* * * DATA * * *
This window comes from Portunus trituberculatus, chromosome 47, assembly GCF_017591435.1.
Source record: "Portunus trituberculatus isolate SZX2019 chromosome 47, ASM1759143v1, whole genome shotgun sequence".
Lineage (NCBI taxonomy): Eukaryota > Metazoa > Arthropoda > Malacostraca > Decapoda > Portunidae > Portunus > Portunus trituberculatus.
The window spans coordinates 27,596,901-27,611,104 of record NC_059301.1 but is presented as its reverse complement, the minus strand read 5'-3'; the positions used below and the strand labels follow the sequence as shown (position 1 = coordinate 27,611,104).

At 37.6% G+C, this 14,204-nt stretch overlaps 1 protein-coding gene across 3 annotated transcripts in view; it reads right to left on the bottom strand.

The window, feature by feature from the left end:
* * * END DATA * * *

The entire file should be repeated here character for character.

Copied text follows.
This window comes from Portunus trituberculatus, chromosome 47, assembly GCF_017591435.1.
Source record: "Portunus trituberculatus isolate SZX2019 chromosome 47, ASM1759143v1, whole genome shotgun sequence".
Lineage (NCBI taxonomy): Eukaryota > Metazoa > Arthropoda > Malacostraca > Decapoda > Portunidae > Portunus > Portunus trituberculatus.
The window spans coordinates 27,596,901-27,611,104 of record NC_059301.1 but is presented as its reverse complement, the minus strand read 5'-3'; the positions used below and the strand labels follow the sequence as shown (position 1 = coordinate 27,611,104).

At 37.6% G+C, this 14,204-nt stretch overlaps 1 protein-coding gene across 3 annotated transcripts in view; it reads right to left on the bottom strand.

The window, feature by feature from the left end: